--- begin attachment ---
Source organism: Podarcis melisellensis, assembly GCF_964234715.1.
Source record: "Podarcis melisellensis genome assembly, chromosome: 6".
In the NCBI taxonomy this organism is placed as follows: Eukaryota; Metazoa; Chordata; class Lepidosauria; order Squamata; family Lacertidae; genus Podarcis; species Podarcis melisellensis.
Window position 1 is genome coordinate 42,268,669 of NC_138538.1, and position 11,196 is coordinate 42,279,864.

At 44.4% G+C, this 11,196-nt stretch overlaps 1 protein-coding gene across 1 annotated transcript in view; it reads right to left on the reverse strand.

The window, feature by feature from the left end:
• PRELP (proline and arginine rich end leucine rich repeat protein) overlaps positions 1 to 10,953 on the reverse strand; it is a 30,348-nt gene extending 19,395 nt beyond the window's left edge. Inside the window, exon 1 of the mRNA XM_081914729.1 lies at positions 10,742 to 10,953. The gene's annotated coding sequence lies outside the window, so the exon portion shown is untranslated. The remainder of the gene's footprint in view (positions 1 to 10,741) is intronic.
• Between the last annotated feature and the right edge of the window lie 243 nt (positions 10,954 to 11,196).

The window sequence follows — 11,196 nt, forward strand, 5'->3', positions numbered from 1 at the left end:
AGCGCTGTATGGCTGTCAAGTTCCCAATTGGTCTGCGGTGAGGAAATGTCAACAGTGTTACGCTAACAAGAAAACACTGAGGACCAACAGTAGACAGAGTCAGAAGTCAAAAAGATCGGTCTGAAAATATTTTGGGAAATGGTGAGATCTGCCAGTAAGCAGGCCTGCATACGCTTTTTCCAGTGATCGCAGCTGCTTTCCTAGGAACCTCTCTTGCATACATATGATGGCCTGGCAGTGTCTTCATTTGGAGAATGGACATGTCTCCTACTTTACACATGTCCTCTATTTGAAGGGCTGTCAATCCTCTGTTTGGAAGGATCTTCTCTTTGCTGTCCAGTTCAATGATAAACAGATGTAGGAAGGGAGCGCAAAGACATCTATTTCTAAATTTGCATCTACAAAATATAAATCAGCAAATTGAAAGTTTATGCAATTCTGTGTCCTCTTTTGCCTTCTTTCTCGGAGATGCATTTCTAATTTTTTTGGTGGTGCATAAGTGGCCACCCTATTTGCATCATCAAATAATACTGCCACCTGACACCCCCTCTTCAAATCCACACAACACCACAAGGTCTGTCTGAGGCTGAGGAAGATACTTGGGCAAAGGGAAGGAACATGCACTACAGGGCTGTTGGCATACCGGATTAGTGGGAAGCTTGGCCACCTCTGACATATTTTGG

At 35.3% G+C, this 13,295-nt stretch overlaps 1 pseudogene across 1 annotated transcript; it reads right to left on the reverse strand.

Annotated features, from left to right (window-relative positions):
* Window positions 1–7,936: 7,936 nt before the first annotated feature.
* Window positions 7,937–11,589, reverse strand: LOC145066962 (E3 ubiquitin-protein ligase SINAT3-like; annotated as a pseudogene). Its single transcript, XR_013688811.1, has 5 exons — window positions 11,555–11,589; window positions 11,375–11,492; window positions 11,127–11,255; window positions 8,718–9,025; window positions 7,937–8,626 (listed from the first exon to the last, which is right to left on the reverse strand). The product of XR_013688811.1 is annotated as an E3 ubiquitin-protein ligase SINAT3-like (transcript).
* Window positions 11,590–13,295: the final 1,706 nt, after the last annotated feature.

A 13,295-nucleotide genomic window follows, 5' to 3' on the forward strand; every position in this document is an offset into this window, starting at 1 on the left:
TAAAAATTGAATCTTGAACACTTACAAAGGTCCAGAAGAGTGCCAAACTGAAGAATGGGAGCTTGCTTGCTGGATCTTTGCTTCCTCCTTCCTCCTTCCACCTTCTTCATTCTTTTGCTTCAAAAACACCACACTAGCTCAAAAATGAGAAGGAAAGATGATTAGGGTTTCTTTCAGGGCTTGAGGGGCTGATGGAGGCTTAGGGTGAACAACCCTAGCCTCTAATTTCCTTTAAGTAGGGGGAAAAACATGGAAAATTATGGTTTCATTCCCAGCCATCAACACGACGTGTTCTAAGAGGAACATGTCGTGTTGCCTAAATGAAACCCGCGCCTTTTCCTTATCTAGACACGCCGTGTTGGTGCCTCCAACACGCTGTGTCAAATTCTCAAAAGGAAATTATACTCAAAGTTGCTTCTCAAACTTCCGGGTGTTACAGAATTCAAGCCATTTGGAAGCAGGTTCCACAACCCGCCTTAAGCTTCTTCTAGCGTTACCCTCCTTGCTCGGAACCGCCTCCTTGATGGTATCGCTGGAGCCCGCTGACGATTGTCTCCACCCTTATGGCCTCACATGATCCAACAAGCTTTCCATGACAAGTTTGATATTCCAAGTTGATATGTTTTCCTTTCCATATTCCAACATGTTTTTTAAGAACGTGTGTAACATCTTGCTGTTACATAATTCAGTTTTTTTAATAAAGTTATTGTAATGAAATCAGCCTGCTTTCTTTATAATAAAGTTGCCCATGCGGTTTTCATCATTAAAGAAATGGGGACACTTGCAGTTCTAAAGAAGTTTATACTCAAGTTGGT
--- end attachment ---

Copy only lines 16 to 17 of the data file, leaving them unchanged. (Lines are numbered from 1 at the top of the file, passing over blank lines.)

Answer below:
A 13,295-nucleotide genomic window follows, 5' to 3' on the forward strand; every position in this document is an offset into this window, starting at 1 on the left:
TAAAAATTGAATCTTGAACACTTACAAAGGTCCAGAAGAGTGCCAAACTGAAGAATGGGAGCTTGCTTGCTGGATCTTTGCTTCCTCCTTCCTCCTTCCACCTTCTTCATTCTTTTGCTTCAAAAACACCACACTAGCTCAAAAATGAGAAGGAAAGATGATTAGGGTTTCTTTCAGGGCTTGAGGGGCTGATGGAGGCTTAGGGTGAACAACCCTAGCCTCTAATTTCCTTTAAGTAGGGGGAAAAACATGGAAAATTATGGTTTCATTCCCAGCCATCAACACGACGTGTTCTAAGAGGAACATGTCGTGTTGCCTAAATGAAACCCGCGCCTTTTCCTTATCTAGACACGCCGTGTTGGTGCCTCCAACACGCTGTGTCAAATTCTCAAAAGGAAATTATACTCAAAGTTGCTTCTCAAACTTCCGGGTGTTACAGAATTCAAGCCATTTGGAAGCAGGTTCCACAACCCGCCTTAAGCTTCTTCTAGCGTTACCCTCCTTGCTCGGAACCGCCTCCTTGATGGTATCGCTGGAGCCCGCTGACGATTGTCTCCACCCTTATGGCCTCACATGATCCAACAAGCTTTCCATGACAAGTTTGATATTCCAAGTTGATATGTTTTCCTTTCCATATTCCAACATGTTTTTTAAGAACGTGTGTAACATCTTGCTGTTACATAATTCAGTTTTTTTAATAAAGTTATTGTAATGAAATCAGCCTGCTTTCTTTATAATAAAGTTGCCCATGCGGTTTTCATCATTAAAGAAATGGGGACACTTGCAGTTCTAAAGAAGTTTATACTCAAGTTGGT